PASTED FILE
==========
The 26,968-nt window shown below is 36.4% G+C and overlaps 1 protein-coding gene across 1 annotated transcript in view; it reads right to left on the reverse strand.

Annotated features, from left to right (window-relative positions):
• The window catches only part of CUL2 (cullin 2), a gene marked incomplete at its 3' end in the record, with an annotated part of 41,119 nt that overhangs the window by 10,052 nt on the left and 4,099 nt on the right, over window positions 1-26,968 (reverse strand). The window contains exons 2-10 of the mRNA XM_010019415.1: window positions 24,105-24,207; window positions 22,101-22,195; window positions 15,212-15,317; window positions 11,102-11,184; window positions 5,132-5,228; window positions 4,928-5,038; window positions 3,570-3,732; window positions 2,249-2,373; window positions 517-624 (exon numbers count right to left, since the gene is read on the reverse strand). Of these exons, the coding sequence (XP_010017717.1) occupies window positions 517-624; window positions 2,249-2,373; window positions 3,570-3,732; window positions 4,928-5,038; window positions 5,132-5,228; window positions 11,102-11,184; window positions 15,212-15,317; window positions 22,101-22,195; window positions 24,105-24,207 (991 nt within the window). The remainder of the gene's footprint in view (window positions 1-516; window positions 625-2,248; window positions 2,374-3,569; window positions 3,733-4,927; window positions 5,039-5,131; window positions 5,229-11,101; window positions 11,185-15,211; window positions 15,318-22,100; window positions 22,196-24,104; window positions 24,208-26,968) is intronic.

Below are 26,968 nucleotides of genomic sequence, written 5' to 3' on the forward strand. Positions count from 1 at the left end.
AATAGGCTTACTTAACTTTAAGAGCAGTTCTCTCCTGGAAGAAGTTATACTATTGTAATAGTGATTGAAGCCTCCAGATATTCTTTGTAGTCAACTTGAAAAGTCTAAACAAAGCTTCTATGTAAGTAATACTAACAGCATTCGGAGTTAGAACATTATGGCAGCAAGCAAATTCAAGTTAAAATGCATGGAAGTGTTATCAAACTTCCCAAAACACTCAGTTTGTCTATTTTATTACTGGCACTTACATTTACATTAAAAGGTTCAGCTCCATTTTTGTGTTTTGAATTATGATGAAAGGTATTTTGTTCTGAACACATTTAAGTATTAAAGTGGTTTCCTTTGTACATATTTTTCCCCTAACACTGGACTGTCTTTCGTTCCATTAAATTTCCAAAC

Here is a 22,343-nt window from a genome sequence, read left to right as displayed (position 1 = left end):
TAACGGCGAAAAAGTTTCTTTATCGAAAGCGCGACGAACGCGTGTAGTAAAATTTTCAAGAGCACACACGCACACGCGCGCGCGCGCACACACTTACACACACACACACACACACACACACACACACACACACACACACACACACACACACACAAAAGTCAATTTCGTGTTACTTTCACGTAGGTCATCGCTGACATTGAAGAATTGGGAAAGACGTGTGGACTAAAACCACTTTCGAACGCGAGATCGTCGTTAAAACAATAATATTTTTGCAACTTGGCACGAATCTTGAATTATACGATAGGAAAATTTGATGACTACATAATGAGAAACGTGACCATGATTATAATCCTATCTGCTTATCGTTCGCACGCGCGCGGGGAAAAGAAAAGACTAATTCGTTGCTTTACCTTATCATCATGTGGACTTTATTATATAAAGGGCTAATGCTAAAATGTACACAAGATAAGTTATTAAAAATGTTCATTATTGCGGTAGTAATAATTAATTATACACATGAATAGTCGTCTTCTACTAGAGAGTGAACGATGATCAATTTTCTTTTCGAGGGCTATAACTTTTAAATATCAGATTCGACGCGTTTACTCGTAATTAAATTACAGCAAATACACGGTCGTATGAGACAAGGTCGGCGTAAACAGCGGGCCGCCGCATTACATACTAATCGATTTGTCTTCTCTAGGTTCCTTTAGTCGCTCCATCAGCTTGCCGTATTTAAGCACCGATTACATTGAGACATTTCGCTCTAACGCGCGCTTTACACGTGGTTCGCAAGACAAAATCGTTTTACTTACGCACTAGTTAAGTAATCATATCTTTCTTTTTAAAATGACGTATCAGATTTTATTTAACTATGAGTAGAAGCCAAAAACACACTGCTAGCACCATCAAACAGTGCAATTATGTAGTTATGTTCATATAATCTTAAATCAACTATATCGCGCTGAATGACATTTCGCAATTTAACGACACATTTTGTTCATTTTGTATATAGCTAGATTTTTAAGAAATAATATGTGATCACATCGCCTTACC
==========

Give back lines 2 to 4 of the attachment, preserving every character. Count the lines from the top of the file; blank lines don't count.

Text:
Annotated features, from left to right (window-relative positions):
• The window catches only part of CUL2 (cullin 2), a gene marked incomplete at its 3' end in the record, with an annotated part of 41,119 nt that overhangs the window by 10,052 nt on the left and 4,099 nt on the right, over window positions 1-26,968 (reverse strand). The window contains exons 2-10 of the mRNA XM_010019415.1: window positions 24,105-24,207; window positions 22,101-22,195; window positions 15,212-15,317; window positions 11,102-11,184; window positions 5,132-5,228; window positions 4,928-5,038; window positions 3,570-3,732; window positions 2,249-2,373; window positions 517-624 (exon numbers count right to left, since the gene is read on the reverse strand). Of these exons, the coding sequence (XP_010017717.1) occupies window positions 517-624; window positions 2,249-2,373; window positions 3,570-3,732; window positions 4,928-5,038; window positions 5,132-5,228; window positions 11,102-11,184; window positions 15,212-15,317; window positions 22,101-22,195; window positions 24,105-24,207 (991 nt within the window). The remainder of the gene's footprint in view (window positions 1-516; window positions 625-2,248; window positions 2,374-3,569; window positions 3,733-4,927; window positions 5,039-5,131; window positions 5,229-11,101; window positions 11,185-15,211; window positions 15,318-22,100; window positions 22,196-24,104; window positions 24,208-26,968) is intronic.

Below are 26,968 nucleotides of genomic sequence, written 5' to 3' on the forward strand. Positions count from 1 at the left end.